We pride ourselves on being one of the most hospitable and welcoming nations on the planet, but it seems our reputation far outshines our actions. The reality of the matter is, however, that discrimination and prejudice are still rife in Ireland for asylum seekers, especially our Roma communities.
According to recent reports from the Irish Immigrant Support Centre, Ireland’s treatment of asylum seekers leaves a lot to be desired. In January of last year, for example, Ireland provided the European Commission with our National Roma Integration Strategy. More than twelve months on, very little has been done to encourage the integration of Roma people who live here or indeed to combat discrimination against them. Worryingly, Ireland didn’t consider those directly affected by this strategy important enough to consult with on its creation.
Ireland has also opted not to follow an EU Council directive laying down minimum standards for asylum seekers simply, as Minister for Justice Alan Shatter explained, because this would allow them to have access to the labour market here.
This increases the likelihood of asylum seekers in Ireland ending up in a situation where they are forced to beg on our streets. Their presence on every corner in Dublin often attracts complaints, but we are all too quick to forget that we’re the reason they’re stuck there. Asylum seekers live far below the poverty line in this country and sadly their plight is continually swept beneath the political carpet with an “out of sight, out of mind” attitude. Interestingly, revisions to the directive mentioned above were adopted under the current Irish Presidency of the Council of the EU. We could not possibly have been more central in the creation and implementation of this directive on a European level and yet when it came to our own actions, for some unknown reason, we still choose to ignore it.
Out of Sight, Out of Mind
As the Irish people hope that asylum seekers will disappear off our streets and into somewhere “appropriate for them”, we must look at the places we deem acceptable for them to stay. How can we possibly consider the housing provisions we have made as genuine “assistance” when on closer examination, the conditions they live in are greatly inferior to the average Irish home?
Without money, refused the right to work and with no general support from the people of Ireland, asylum seekers spend years waiting for their applications to be processed and live in conditions barely preferable to the streets. Cramped bedrooms, overcrowding, no privacy, a lack of basic facilities – this is the living nightmare for many of the asylum seekers in Ireland. What is most chilling about this is not the sympathy we fail to feel for the adults who find themselves in this situation but the children who suffer because of our apathy towards their plight.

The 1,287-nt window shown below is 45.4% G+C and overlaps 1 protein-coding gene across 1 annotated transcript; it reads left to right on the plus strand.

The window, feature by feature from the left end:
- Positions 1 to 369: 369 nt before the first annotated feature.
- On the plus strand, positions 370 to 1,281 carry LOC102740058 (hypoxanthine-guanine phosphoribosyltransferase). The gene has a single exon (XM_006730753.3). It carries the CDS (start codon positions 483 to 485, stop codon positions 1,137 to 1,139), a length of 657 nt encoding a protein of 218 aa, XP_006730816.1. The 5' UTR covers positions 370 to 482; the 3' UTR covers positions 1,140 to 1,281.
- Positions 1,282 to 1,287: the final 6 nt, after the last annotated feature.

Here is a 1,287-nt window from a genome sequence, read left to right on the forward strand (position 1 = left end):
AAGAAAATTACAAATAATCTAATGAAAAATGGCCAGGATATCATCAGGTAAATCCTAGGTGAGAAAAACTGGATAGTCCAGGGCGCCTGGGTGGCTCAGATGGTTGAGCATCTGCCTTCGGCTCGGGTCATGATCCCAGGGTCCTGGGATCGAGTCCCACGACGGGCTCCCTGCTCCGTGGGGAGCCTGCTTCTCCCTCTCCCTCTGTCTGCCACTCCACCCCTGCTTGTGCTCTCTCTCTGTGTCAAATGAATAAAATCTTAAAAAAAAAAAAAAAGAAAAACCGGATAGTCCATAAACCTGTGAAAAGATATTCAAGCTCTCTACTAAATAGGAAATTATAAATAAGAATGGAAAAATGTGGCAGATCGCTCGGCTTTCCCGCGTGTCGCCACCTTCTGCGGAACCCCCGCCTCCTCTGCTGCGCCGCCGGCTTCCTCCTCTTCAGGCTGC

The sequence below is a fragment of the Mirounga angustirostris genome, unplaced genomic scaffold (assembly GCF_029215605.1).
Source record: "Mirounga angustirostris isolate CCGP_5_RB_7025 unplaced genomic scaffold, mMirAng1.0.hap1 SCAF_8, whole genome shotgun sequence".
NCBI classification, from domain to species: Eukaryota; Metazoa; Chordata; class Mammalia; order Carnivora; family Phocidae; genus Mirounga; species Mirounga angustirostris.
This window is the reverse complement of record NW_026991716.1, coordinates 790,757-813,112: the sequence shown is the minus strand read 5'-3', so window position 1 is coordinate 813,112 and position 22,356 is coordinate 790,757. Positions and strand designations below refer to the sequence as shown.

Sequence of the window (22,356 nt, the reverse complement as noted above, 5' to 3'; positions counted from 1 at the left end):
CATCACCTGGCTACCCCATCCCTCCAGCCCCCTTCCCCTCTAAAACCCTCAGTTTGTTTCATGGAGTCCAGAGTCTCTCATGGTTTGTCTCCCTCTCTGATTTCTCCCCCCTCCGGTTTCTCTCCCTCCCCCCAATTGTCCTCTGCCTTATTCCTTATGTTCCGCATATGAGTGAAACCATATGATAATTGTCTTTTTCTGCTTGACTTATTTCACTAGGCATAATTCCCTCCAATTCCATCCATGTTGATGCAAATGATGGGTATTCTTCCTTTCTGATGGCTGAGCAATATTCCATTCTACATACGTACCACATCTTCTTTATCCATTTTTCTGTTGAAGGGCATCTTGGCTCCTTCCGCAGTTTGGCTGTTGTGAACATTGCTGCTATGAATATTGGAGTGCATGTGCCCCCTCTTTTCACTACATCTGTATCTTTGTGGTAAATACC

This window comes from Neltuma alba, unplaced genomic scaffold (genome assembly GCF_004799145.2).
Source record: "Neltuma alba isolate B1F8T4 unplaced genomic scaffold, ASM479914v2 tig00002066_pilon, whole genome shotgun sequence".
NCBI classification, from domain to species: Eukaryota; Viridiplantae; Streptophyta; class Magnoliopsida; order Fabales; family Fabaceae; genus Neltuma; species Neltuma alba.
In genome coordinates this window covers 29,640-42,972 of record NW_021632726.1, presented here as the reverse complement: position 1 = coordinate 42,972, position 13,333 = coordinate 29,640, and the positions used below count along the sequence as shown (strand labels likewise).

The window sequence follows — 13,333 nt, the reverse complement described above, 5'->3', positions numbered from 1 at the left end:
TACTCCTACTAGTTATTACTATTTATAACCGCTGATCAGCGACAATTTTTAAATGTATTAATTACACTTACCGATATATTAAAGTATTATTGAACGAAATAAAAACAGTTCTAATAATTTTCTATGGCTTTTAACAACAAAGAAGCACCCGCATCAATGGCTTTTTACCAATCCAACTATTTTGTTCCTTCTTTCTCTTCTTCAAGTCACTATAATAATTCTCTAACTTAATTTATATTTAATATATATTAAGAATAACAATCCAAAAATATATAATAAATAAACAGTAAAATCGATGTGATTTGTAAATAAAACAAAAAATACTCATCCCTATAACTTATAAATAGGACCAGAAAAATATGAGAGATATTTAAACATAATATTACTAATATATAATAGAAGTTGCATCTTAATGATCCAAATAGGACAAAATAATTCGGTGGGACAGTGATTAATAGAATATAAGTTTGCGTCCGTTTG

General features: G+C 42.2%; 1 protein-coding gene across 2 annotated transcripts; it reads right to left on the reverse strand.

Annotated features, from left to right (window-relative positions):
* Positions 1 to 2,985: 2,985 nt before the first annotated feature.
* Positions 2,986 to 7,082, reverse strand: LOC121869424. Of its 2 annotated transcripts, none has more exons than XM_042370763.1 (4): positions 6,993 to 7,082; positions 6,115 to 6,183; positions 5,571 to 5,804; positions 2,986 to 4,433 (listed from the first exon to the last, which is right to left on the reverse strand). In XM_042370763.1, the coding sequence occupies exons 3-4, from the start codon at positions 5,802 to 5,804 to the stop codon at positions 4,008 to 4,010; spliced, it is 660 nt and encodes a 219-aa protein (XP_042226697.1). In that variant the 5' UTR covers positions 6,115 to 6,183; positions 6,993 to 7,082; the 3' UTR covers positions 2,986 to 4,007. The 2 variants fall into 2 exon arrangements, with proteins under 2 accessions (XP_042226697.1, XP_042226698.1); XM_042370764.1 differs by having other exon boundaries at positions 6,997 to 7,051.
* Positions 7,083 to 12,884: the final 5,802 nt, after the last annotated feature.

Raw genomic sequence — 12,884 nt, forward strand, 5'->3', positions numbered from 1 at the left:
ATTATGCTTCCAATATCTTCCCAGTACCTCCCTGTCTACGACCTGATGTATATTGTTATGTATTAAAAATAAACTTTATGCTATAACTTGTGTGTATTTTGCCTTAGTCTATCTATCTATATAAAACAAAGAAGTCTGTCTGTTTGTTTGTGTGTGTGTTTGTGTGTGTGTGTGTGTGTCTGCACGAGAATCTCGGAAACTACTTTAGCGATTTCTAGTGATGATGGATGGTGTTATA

The Child Asylum Seeker – A Game of Hide without Seek
It seems that childhood does not extend to those who are seeking asylum. Children are forced to face the realities of adulthood while waiting for a new life in Ireland to accept them, and in doing so they lose out on the stability and comfort of the childhood they deserve. They find it difficult to get into our education system and integration is near impossible given how often they are transferred from hostel to hostel. Making friends is a luxury that many of these children just can’t afford.
Sadly, these children are almost lucky that they have at least their families to support them. The same cannot be said for unaccompanied minors, who escape the terrors of violence and armed conflict alone, only to discover that their safety here has a best-before stamp. Minors, for as long as they are under 18, will be cared for in foster homes. This provision is a step above poorly equipped hostels but once these minors reach adulthood they lose their right to this care and are transferred to the adult asylum-seeking process. Yet again we see just how quickly the Irish nation can turn our back on those who need our help.
If we are ever to reclaim our hospitable nature then we need to begin by taking immediate action to help better the lives of asylum seekers in this country. This doesn’t mean that we need to immediately provide all with sustainable work, I realise this is a tad idealistic. However I do believe we need to drastically improve the conditions we expect asylum seekers to exist in. There is no new life to be found for these people in the hostels they crowd into.
Participation and integration of asylum-seeking children in education and recreational activities should be encouraged by Irish communities, as should tolerance and ultimately acceptance. We are known as a nation that is both welcoming and hospitable to all who set foot on our Irish soil. Surely, even now, we cannot forget the roots that our society is founded upon.